ATSB investigation highlights potential to further reduce Ballina airspace safety risk

Key points:

  • Vertical separation between an A320 and a Jabiru aircraft on intersecting flight paths reduced to approximately 600 ft;
  • Pilots of neither aircraft had been able to manage separation from the other aircraft;
  • While the available evidence did not support a conclusion that aircraft self-separation in Ballina airspace is unsafe, there is the opportunity to potentially further reduce safety risk;
  • New Ballina airspace review, modelling system to consider risks associated with transiting aircraft.

The pilot of a Jabiru recreational aircraft was unaware of the presence of an Airbus A320 before the flight paths of both aircraft inadvertently intersected while flying in uncontrolled airspace near Ballina Airport, an Australian Transport Safety Bureau investigation details.

The Jetstar Airways A320, with 2 flight crew, 5 cabin crew and 163 passengers on board, was conducting an approach to land at Ballina while the Jabiru, with a pilot and passenger on board, was tracking to the south-west of Ballina en route to Evans Head when their vertical separation reduced to approximately 600 ft (183 m) as their flight paths intersected, with no observed lateral separation. Both aircraft landed at their destinations without further incident.

The ATSB’s investigation into the 28 November 2020 incident details that the A320 flight crew were unaware of the impending conflict until alerted to the presence of the Jabiru by their aircraft’s traffic collision avoidance system (TCAS).

However, the Jabiru pilot had not set their aircraft’s transponder to broadcast altitude data (mode 3C), so the A320’s TCAS was unable to provide its flight crew the necessary information to positively avoid the potential collision.

“The pilot of the Jabiru had not selected their transponder to broadcast altitude information, and did not recall hearing radio broadcasts from the A320 until passing above it,” said ATSB Chief Commissioner Angus Mitchell.

“The A320 flight crew, meanwhile, did not recall hearing the Jabiru’s most recent radio broadcast when it was near Lismore; remained unaware of the Jabiru until receiving the TCAS alert; in the brief time available to them did not attempt to make radio contact with the Jabiru; and only sighted it moments before their flight paths converged.

“Consequently, as the pilots of neither aircraft had been able to manage separation from the other aircraft, the vertical separation between them was influenced by chance alone.”

Airspace surrounding Ballina is non-controlled, that is, aircraft are required to maintain separation through see-and-avoid principles – visually sighting other traffic and monitoring radio transmissions – rather than having separation services provided by air traffic control.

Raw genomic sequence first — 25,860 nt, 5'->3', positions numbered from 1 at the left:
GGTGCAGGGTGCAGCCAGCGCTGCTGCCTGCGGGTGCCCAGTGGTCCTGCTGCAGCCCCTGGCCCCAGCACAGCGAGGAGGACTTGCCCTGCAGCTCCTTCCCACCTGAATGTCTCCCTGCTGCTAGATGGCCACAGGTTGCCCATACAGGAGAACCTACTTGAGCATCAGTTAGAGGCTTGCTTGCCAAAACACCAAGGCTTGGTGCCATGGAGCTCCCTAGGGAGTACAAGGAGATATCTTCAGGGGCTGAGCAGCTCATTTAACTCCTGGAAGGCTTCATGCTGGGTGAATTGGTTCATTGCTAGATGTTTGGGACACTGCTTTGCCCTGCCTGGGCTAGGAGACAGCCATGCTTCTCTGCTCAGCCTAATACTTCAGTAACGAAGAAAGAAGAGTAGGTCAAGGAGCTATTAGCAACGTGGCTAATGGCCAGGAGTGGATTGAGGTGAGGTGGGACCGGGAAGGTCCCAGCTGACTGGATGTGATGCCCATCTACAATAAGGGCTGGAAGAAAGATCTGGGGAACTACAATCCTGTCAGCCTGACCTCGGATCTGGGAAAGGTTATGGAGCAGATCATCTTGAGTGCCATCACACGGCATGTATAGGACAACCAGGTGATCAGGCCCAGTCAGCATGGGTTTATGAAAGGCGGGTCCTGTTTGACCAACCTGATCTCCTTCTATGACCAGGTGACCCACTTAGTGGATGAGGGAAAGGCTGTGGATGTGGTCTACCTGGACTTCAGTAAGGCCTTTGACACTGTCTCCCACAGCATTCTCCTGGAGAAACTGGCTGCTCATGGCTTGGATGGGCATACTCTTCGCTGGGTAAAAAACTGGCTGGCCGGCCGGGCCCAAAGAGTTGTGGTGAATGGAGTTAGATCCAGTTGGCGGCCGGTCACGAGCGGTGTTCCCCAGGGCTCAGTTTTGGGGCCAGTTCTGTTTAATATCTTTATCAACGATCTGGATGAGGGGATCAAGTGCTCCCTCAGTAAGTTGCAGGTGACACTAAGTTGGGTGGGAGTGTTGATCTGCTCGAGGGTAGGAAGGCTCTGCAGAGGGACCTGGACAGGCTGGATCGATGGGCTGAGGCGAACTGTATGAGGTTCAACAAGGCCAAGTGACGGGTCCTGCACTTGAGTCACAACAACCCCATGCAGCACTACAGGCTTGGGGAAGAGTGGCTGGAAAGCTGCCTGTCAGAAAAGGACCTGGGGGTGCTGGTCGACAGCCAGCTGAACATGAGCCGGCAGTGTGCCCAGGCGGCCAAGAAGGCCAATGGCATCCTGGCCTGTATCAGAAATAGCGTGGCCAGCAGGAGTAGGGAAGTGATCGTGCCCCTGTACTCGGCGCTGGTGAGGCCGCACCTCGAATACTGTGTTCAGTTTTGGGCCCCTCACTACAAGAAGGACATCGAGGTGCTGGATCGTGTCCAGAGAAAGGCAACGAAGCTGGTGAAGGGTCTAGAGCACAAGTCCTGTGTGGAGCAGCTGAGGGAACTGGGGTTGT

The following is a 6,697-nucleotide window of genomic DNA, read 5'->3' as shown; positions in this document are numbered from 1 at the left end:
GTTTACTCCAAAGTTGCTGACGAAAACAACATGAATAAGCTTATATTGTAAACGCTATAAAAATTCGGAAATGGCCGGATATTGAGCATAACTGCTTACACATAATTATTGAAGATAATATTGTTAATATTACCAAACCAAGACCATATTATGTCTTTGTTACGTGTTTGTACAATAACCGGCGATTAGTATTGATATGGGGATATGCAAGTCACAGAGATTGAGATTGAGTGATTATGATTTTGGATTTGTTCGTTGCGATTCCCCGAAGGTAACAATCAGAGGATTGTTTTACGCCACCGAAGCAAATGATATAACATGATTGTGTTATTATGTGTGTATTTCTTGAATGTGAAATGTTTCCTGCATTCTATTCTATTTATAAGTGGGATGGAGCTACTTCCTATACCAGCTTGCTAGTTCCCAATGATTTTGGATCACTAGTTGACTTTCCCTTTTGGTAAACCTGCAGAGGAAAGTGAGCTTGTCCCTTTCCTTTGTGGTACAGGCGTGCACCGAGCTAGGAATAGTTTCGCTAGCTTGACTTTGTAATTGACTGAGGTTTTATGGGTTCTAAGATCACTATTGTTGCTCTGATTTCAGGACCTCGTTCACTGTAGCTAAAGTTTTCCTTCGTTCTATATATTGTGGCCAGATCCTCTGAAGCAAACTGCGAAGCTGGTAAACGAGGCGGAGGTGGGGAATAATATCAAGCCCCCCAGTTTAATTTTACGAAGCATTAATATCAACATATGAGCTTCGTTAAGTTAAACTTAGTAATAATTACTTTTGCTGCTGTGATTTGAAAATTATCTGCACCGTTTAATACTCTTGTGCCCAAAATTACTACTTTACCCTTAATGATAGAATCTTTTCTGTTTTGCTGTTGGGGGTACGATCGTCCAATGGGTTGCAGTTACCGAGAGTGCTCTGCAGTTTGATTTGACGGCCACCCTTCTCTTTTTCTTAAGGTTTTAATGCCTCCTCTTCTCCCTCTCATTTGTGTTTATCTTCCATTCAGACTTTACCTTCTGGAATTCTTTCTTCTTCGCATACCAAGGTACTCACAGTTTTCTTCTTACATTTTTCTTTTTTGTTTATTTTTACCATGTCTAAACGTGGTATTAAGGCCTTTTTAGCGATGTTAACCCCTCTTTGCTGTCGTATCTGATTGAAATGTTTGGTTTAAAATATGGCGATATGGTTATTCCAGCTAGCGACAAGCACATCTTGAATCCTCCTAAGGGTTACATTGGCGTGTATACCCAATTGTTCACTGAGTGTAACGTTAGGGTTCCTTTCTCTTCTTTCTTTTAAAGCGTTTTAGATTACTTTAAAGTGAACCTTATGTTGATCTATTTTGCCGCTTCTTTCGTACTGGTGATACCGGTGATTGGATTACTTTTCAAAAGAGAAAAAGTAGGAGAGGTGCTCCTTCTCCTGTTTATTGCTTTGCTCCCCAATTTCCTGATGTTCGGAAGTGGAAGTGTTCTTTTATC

“The airspace surrounding Ballina Airport accommodates a complex mix of aircraft types and operations, and there is a number of other non-controlled airports in close proximity,” said Mr Mitchell.

“The ATSB determined that while the available evidence did not support a conclusion that the present system of aircraft self-separation in Ballina airspace is unsafe, there is the opportunity to potentially further reduce safety risk.”

Measures to further reduce risk might include the increased use of controlled airspace, the increased use of ADS-B aircraft surveillance data, both by air traffic services and in-aircraft, and the identification of any increasing risk through the improved monitoring of the quantity and complexity of aircraft movements in Ballina airspace.

“The ATSB supports systemic enhancements to the overall air traffic system that provide a net overall benefit to safety,” Mr Mitchell said.

The investigation notes that a Civil Aviation Safety Authority 2015 review of the airspace surrounding Ballina determined that a higher airspace classification, such as introducing controlled airspace in the vicinity of and an air traffic control service at Ballina was not appropriate.

However, the ATSB found that that review and periodic risk assessments of the airspace did not consider the risks associated with aircraft transiting through the airspace without taking off or landing at Ballina, as occurred in the investigation occurrence.

CASA has advised the ATSB that its most recent review of Ballina airspace is expected to take into account data for transiting aircraft that had either filed a flight plan or been detected by secondary surveillance radar. In addition, CASA has advised it has also developed an airspace risk modelling system that will have an enhanced capability to consider transiting aircraft.

Separately, the investigation notes that at the time of the occurrence pilots of aircraft operating within 10 nm of Ballina were required to make positional calls on the common traffic advisory frequency (CTAF). In this occurrence, the two aircraft’s flight paths intersected approximately 12 nm to the south-west of Ballina. However, in January 2021 CASA expanded the Ballina CTAF broadcast area to 15 nm.

In addition, in August 2021 Airservices Australia introduced a surveillance flight information service (SFIS), where an air traffic controller based in the Brisbane Air Traffic Services Centre provides traffic information (but not traffic separation) to aircraft operating within the Ballina 15 nm CTAF broadcast area.

The SFIS replaced a certified air/ground radio service (CA/GRS), which was in operation at the time or the occurrence. The CA/GRS was located at Ballina Airport and provided traffic information (but not traffic separation) to aircraft within the then 10 nm CTAF broadcast area.

You can find here the report: AO-2020-062 Separation occurrence involving Airbus A320-232, VH-VGP and Jabiru J230D, 24-7456 near Ballina Byron Gateway Airport, New South Wales, 28 November 2020

Last update 25 March 2022

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